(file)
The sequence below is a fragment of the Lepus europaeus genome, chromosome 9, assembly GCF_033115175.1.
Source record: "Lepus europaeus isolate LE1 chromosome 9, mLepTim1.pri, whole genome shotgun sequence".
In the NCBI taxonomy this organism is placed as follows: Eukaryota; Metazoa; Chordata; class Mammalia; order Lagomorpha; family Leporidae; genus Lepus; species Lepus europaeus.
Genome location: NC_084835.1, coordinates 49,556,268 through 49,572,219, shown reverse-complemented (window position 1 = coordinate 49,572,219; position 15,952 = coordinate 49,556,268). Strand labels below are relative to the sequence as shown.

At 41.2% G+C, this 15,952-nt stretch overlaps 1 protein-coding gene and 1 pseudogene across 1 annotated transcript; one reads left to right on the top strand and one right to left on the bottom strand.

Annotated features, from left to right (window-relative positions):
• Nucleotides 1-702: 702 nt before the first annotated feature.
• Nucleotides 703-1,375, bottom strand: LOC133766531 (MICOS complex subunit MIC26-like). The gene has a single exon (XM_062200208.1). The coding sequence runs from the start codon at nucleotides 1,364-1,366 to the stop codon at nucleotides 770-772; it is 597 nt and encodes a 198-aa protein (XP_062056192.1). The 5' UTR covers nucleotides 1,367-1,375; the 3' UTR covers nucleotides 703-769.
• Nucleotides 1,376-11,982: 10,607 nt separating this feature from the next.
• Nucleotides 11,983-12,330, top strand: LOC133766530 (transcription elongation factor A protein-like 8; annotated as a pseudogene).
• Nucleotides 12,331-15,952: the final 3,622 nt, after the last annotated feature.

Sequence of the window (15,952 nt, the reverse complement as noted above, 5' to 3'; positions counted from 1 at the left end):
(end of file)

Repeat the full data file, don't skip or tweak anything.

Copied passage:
The sequence below is a fragment of the Lepus europaeus genome, chromosome 9, assembly GCF_033115175.1.
Source record: "Lepus europaeus isolate LE1 chromosome 9, mLepTim1.pri, whole genome shotgun sequence".
In the NCBI taxonomy this organism is placed as follows: Eukaryota; Metazoa; Chordata; class Mammalia; order Lagomorpha; family Leporidae; genus Lepus; species Lepus europaeus.
Genome location: NC_084835.1, coordinates 49,556,268 through 49,572,219, shown reverse-complemented (window position 1 = coordinate 49,572,219; position 15,952 = coordinate 49,556,268). Strand labels below are relative to the sequence as shown.

At 41.2% G+C, this 15,952-nt stretch overlaps 1 protein-coding gene and 1 pseudogene across 1 annotated transcript; one reads left to right on the top strand and one right to left on the bottom strand.

Annotated features, from left to right (window-relative positions):
• Nucleotides 1-702: 702 nt before the first annotated feature.
• Nucleotides 703-1,375, bottom strand: LOC133766531 (MICOS complex subunit MIC26-like). The gene has a single exon (XM_062200208.1). The coding sequence runs from the start codon at nucleotides 1,364-1,366 to the stop codon at nucleotides 770-772; it is 597 nt and encodes a 198-aa protein (XP_062056192.1). The 5' UTR covers nucleotides 1,367-1,375; the 3' UTR covers nucleotides 703-769.
• Nucleotides 1,376-11,982: 10,607 nt separating this feature from the next.
• Nucleotides 11,983-12,330, top strand: LOC133766530 (transcription elongation factor A protein-like 8; annotated as a pseudogene).
• Nucleotides 12,331-15,952: the final 3,622 nt, after the last annotated feature.

Sequence of the window (15,952 nt, the reverse complement as noted above, 5' to 3'; positions counted from 1 at the left end):